When I talk to folks about what mediation is, sometimes is easiest to explain what it is NOT first. I’m going to compare mediation to other forms of alternative dispute resolution.
- Although mediation can be used in disputes between parties who are involved in litigation, the mediator is not acting like a judge, making a decision.
- Unlike trial, there is no “testimony” that is heard or rules of evidence.
- Court decisions can be “appealed”, unlike mediated agreements.
- Litigation is not a voluntary process.
- Litigation can be an expensive process from the standpoint of attorneys’ fees and experts, if applicable.
- In the family law context, judges can make determinations on many (but not all) issues involving a divorce. For example, courts will not decide issues of pet visitation or will get involved in enforcing certain provisions that may be important to the parties.
- Arbitration and mediation are oftentimes confused. An arbitrator is more akin to a judge making a final determination.
- The parties can decide whether the arbitration is binding or
- Like a judge, an arbitrator will hear testimony and review evidence. In a sense, arbitration is a more casual form of litigation with relaxed rules of evidence.
- Unless the contract in dispute requires binding arbitration, arbitration is still a voluntary process.
- Arbitration decisions can be appealed and challenged in certain situations.
- Oftentimes parties will agree to use an arbitration organization such as the American Arbitration Association; however, the parties may use private arbitrators.
- Parties can choose whether to use a 1 party or 3 party arbitration panel of people who may or may not be lawyers or have specialized skillsets according to the practice areas.
- Arbitration is viewed as an expensive form of Alternative Dispute Resolution (“ADR”).
- In the family law context, families cannot arbitrate child custody and visitation (i.e., the allocation of parental responsibilities and parenting time).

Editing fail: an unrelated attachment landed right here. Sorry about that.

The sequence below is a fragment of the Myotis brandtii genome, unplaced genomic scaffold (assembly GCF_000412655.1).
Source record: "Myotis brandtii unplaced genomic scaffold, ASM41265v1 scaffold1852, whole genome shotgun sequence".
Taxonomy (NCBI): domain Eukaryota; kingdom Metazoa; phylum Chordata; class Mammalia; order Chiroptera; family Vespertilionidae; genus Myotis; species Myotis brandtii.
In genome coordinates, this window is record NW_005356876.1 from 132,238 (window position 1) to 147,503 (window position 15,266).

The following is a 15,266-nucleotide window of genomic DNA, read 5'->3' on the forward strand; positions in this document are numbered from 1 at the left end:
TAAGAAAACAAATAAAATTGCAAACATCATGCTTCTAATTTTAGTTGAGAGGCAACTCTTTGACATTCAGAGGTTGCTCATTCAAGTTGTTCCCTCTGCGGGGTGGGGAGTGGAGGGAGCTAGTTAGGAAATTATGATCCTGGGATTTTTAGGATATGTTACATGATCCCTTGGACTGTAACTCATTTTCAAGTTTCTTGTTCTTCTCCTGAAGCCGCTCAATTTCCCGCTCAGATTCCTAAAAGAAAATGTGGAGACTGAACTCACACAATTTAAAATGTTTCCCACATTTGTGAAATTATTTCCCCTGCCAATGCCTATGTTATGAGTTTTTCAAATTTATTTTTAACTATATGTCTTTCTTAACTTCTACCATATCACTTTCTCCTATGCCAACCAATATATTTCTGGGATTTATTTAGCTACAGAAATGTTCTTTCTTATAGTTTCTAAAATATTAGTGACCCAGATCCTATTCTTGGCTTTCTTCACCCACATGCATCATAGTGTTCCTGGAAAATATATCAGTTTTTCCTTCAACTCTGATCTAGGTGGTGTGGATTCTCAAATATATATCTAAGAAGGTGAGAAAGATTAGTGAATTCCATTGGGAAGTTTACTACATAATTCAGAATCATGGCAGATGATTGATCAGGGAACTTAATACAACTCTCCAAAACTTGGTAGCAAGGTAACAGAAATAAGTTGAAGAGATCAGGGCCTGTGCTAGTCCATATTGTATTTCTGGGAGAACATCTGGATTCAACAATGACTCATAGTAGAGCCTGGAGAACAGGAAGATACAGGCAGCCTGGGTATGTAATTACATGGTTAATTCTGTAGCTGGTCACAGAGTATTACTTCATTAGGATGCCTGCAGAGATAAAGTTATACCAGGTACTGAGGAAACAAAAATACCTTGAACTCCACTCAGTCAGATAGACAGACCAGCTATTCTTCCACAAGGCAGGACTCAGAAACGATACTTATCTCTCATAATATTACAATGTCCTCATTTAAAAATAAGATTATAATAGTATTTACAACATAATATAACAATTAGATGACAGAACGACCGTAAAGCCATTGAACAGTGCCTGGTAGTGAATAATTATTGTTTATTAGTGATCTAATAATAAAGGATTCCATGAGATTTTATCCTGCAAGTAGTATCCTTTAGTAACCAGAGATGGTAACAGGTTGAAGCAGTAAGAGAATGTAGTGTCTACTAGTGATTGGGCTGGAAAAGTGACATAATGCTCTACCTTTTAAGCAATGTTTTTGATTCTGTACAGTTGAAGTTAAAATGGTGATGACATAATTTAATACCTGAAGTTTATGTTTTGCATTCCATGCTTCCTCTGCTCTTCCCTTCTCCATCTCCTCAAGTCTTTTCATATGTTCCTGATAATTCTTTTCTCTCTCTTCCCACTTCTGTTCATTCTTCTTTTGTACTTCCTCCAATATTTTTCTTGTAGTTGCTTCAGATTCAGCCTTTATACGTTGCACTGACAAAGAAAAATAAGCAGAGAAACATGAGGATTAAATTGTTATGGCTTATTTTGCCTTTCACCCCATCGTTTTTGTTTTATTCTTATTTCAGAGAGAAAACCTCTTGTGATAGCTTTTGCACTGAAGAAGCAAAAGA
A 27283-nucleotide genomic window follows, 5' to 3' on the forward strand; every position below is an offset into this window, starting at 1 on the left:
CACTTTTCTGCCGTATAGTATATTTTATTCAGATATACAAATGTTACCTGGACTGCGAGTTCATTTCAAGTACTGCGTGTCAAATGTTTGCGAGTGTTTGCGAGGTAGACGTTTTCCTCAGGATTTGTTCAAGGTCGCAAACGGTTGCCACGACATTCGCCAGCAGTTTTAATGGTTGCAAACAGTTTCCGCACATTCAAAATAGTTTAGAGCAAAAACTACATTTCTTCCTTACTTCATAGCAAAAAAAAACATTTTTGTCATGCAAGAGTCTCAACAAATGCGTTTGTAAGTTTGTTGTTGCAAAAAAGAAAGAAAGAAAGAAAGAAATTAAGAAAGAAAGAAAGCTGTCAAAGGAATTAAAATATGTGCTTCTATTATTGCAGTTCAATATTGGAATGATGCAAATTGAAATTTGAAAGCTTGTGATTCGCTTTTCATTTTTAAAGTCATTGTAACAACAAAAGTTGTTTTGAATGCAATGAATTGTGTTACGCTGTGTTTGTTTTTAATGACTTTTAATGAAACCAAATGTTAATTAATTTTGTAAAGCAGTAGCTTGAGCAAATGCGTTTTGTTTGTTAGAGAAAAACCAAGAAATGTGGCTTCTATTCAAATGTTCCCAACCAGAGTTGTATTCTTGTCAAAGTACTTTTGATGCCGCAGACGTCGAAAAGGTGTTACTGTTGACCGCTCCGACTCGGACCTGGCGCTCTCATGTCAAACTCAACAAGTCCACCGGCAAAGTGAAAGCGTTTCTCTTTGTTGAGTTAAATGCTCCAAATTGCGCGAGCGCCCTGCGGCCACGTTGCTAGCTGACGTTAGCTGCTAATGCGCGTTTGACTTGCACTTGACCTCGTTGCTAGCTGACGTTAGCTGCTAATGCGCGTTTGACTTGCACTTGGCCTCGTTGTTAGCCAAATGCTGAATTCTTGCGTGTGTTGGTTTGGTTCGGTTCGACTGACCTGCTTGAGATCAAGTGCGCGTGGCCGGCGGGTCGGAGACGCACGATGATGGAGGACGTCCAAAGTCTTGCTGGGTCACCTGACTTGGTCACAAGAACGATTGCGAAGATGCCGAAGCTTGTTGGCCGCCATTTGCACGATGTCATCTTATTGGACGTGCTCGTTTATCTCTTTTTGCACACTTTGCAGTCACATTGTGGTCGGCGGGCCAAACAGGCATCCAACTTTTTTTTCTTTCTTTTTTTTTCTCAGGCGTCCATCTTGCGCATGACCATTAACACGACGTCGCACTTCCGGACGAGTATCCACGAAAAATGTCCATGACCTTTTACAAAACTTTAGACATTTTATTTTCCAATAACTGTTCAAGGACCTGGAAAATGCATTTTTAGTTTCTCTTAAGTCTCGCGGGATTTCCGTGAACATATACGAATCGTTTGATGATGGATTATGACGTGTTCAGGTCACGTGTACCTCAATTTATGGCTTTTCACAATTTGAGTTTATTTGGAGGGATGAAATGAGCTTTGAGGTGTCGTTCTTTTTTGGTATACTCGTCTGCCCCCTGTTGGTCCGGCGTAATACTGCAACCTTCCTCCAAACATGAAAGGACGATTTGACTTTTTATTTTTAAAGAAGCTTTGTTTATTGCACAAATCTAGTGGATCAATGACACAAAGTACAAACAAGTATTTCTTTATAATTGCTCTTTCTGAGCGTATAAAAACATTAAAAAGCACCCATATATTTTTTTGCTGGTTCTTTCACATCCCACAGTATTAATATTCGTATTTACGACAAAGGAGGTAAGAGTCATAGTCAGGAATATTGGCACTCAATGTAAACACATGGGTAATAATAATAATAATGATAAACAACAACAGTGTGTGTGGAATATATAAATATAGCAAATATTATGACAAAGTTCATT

Early Neutral Evaluation –
- This is a newer form of ADR with growing popularity in some geographic areas, depending on the type of dispute. You will see this more with matrimonial or commercial disputes.
- A Neutral Evaluator is usually a licensed attorney with several years of experience (e.g., 10+ years of experience or a retired judge) that is paid hourly much like an arbitrator.
- Like arbitration, Early Neutral Evaluation or “Neutral Evaluation”, focuses more on the economic issues with a dispute. In the family law context, it is unusual for a Neutral Evaluator to give opinions on custody and visitation.
- Like an arbitrator, after reviewing the facts and submissions from each side, the Neutral Evaluator will make a non-binding decision on how he or she feels a jurist will rule in a particular situation.
- This can be an effective, but not inexpensive tool, to break an impasse by getting a decision from a neutral third party. The parties may agree in writing to make this decision binding; however, the parties usually take this decision under advisement in settlement negotiations.
In the next blog, I will focus more on what mediation IS. I’m a huge fan of mediation. It’s an effective way to resolve disputes. I’m trained as a mediator for commercial disputes and family law mediation.